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  • Is your property held jointly?

    The problem with buying a house is that you are dealing with law that is almost 100 years out of date. When the Law of Property Act was passed in 1925, most houses were rented; those that were purchased usually just went into the husbands name; couples who were not married – “partners” is the phrase that we now use – just didn’t buy houses together.

    Social attitudes have changed a lot in the last 90 years. More couples buy houses where they are in second relationships and where they need to protect their contribution towards the purchase, in case things don’t work out, or to protect the interests of children from a previous relationship. Conversely protecting gifts from parents can also be an important feature.

    This can be a real minefield and of course we don’t like talking about it. However if you duck or ignore the issue, it can have far reaching consequences for you and your family. The deeds or title information document should reflect any agreement reached.

    There are 2 ways that you can hold property:-

    1. Jointly.

    This means that if one owners dies, the other person named of the deeds automatically inherits.

    2. In common.

    Here each party holds a share – this can be 50/50, 60/40 etc and means that if the properties separate, the starting point is that the property is divided between the parties in accordance with the contributions made when the purchased it. It also means that if one party dies, the deceased children will inherit the share in the property.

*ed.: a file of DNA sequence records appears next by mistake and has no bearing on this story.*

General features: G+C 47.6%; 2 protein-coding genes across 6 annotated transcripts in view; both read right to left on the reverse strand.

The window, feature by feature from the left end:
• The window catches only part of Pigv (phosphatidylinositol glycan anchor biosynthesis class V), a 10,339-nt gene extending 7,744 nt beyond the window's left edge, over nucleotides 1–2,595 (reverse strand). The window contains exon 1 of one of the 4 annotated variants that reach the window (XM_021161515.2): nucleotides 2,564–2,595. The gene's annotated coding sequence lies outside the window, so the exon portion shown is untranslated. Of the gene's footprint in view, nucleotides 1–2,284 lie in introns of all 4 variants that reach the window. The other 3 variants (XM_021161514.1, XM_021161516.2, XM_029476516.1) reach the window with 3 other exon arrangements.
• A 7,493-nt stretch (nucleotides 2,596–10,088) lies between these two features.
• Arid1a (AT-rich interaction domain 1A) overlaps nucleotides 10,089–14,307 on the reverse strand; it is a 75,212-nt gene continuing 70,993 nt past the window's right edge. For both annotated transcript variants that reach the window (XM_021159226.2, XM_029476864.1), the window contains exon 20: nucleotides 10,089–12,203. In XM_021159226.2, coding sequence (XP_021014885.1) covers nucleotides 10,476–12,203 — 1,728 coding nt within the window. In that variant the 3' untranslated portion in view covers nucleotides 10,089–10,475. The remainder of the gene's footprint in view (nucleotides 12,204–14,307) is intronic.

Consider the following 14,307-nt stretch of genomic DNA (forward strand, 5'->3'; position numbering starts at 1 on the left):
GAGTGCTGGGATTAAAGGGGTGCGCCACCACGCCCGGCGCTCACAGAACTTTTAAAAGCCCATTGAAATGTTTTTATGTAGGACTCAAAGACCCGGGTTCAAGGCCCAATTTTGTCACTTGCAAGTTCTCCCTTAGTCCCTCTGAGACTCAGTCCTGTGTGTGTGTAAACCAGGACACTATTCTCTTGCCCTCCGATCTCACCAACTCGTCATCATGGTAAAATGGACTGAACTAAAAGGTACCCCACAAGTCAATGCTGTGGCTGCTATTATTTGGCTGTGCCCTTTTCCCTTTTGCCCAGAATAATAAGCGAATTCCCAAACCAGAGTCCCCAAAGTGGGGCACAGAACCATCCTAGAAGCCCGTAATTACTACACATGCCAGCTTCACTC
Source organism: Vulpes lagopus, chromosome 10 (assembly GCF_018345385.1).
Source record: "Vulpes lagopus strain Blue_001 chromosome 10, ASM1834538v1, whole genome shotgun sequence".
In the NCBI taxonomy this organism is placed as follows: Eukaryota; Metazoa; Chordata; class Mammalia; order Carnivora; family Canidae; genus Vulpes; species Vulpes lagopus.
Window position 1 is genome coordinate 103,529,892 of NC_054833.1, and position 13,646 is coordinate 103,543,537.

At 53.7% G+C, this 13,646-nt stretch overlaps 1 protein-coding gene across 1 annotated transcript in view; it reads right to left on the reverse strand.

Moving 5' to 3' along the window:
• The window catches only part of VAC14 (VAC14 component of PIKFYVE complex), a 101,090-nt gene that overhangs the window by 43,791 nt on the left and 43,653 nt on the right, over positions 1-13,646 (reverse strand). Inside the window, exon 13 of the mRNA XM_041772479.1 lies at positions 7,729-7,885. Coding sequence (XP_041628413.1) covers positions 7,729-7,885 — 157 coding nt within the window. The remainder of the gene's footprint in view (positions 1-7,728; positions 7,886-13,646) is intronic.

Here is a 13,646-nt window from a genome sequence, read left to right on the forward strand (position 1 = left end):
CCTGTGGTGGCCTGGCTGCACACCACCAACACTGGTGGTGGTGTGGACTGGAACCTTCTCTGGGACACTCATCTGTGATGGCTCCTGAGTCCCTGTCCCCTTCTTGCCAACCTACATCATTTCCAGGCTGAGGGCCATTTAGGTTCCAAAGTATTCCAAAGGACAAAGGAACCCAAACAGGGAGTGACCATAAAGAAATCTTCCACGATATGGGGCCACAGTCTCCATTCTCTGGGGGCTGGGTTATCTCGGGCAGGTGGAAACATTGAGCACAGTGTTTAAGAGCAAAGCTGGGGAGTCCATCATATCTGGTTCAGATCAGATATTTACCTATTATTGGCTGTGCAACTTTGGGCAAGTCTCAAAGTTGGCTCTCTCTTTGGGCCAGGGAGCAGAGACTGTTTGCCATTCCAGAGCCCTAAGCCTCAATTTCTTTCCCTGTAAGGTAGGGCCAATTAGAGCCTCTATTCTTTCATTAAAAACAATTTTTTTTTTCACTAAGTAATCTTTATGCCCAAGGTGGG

for example;

    An unmarried couple, both with children from a previous relationship, buy a house together. They own it “jointly“. One dies. With a jointly owned property the other person named on the deeds inherits, not the deceased children. The second owner dies. The second owners children inherit and the first owners children get nothing.

    The above is a little simplistic but it has happened. The initial reaction is to say that if the parties make a will to say that when the survivor dies, both families inherit. That may or may not work; wills can be altered or revoked (e.g. by a subsequent marriage). That’s why you need to get the deeds right.

    The answer is to take specialist advice at the beginning of the transaction so that the various options can be discussed and the deeds drafted accordingly and back this up by making a will. Any agreement reached that is not reflected in the deeds will just be storing up problems for the future.

    If you already own a property and are concerned that the deeds may not reflect your circumstances, again take professional advice; it may be relatively easy to resolve the situation.

     

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